I was. That was why I left the shade of the trees and came there, where the wind was made manifest in vast seas of golden sheaves. There, I could remake the land in my own image, if only for a day. Even a single day as a god is a day worth having.
In my village, smothered in the old forest, my command of fire was nothing more than a trade, like the rope-makers or the young women who chewed the hides to make them soft again. I drove off the darkness. I lit the cooking fires and aided the smiths. My portion of respect and power was no greater than theirs.
I suppose I should have been grateful. I had heard enough stories from travelers about places in the world where calling fire would be seen as a disgraceful, alien act. A curse to be shunned or worse. I knew such stories were true, but I could feel the power in me balking at the words. I felt it uncoiling, straining against the narrow confines of my little life and my tradesmen’s lot. “Let them come and try to shame or bind us,” it whispered. “We will burn the world.”
I never said such things aloud. But, each autumn, when I made the three-day hike to the grasslands, then I gave voice to the power inside me. Even before my time the grasses burned most years, touched off by a lightening strike or careless campfire. It was always part of the natural cycle of that place, and for me, it became a calling and place of healing and renewal.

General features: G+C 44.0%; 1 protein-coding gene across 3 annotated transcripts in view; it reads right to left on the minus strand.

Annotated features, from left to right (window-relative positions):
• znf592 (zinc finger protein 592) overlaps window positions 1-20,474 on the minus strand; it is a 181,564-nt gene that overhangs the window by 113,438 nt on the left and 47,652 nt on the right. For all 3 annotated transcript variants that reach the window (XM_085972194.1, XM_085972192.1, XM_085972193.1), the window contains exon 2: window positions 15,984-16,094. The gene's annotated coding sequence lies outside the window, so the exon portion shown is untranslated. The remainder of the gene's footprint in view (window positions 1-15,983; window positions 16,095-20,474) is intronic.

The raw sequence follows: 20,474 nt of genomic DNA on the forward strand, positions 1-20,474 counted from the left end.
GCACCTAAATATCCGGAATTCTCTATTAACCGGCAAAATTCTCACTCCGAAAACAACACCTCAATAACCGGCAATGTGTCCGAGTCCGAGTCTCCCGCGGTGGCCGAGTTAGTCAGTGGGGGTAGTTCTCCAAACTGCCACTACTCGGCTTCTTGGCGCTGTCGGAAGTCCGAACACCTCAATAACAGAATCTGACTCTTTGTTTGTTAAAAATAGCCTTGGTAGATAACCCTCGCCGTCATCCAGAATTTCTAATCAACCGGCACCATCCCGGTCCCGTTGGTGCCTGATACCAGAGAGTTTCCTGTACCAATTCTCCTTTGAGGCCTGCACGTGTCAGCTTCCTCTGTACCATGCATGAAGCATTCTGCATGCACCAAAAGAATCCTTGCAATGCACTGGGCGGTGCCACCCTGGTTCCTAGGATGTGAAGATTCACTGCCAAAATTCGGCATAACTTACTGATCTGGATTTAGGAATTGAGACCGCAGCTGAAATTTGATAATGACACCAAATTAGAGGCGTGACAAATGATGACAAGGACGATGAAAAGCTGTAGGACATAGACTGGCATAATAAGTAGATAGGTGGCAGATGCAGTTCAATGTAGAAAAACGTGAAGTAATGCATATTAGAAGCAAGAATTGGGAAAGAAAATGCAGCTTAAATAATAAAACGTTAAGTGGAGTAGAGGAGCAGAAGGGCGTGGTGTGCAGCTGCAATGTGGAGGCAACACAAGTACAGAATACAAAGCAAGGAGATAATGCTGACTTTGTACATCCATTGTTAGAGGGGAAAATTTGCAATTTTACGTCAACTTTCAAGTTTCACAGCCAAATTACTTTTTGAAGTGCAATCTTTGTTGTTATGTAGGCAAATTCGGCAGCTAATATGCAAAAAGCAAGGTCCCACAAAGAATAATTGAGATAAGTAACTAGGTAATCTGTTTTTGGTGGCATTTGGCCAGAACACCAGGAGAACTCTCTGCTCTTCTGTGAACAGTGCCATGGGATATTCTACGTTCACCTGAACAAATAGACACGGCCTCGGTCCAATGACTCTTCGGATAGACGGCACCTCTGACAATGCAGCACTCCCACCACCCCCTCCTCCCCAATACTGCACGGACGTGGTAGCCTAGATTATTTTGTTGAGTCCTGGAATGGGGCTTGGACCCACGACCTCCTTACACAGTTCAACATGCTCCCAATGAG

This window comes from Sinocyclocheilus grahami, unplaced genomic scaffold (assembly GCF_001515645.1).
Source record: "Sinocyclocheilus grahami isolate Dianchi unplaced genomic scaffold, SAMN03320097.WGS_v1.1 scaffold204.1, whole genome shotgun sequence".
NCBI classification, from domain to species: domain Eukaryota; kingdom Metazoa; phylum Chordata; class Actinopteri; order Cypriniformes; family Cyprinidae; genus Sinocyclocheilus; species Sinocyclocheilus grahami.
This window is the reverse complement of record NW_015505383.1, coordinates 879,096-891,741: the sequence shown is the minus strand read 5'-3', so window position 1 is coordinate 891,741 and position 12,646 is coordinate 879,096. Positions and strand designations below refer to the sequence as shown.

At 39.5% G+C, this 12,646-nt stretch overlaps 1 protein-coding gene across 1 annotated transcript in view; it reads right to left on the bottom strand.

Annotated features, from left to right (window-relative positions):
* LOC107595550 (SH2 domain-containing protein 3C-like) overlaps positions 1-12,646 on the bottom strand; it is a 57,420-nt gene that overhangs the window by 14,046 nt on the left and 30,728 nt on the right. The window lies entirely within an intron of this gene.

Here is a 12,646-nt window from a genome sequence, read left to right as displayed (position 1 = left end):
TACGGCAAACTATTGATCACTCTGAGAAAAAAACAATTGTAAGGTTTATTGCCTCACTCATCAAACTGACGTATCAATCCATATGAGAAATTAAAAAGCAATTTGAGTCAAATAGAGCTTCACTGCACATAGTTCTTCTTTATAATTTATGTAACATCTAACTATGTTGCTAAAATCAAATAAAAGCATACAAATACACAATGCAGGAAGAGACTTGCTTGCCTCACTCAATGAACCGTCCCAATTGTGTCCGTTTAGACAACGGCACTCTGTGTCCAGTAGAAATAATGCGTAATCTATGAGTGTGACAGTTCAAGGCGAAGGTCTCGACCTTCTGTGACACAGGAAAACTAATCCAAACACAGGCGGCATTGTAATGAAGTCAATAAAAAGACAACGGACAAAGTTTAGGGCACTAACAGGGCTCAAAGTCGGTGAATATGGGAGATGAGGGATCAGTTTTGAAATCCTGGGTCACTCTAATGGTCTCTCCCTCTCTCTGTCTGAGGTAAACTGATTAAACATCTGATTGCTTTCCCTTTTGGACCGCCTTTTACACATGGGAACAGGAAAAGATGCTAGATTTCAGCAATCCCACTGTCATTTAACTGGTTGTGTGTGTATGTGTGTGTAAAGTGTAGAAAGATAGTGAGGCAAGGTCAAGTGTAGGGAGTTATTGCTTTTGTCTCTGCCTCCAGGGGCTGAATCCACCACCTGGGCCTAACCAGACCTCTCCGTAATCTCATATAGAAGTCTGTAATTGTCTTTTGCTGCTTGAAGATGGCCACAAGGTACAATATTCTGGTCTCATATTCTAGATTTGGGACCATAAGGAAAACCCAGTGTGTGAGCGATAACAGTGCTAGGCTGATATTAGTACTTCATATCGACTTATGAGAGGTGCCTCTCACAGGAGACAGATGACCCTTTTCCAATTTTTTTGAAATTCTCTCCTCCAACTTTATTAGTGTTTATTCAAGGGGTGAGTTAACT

Last year, on the last day of my journey to the forest’s edge and the fields beyond, a rain shower filled the woods with noise, a steady staccato on the canopy above. It didn’t matter. The fields might burn slower, with great clouds of white building like land-bound thunderheads, but burn they would. Nature had its agenda and I had mine.
By the time I reached the edge of the forest, my hands were shaking. Normally, I simply felt uneasy towards the trees; it’s a mix of love and hatred for their potential to burn. But, the closer I got to escape, the more that uneasiness grew to a toxic loathing. When I finally saw the trees thin into scraggy brushland, I found myself tearing off strips of bark and burning it to ash in my cupped hands, just to dull my growing urge to burn every branch and twig within sight.
The heat from my outstretched palms had nearly kindled the frayed edges of my shirtsleeves when I finally pushed through the last of the briar bushes and willowy dogwoods that stitch the forest hills to the grasslands. A wide, shallow stream took a winding course along the boarder between the hills and the grass. Water is rarely a friend to me, but there I happily waded into the waist-high reeds and turned to scowl at the wall of trees. I raised my hands in defiance and half-dared myself to set the nearest trees burning. I imagined a swelling wave of fire that traced its way back to my village, burning the forest and my old life to downy grey ash.
But, while I can make fire, I can’t conjure food or medicine. Clothing or shelter. Companionship or purpose. Like fire, I can’t live on bare stones and earth.
I turned back to the stream and splashed my way toward the amber fields.
“Hello, old friend,” I said with genuine affection as I climbed the bank and reached the first grasses. They rustled and swayed in the gentle breeze as the last big drops of rain signaled the end of the autumn shower. I took it as a good omen.
I found a smooth grey rock and sat. I liked to be at eye-level with the grasses when I began. That way, I could imagine that each blade of grass was the trunk of a mighty tree, and that I was bringing fire to a vast, immeasurable forest.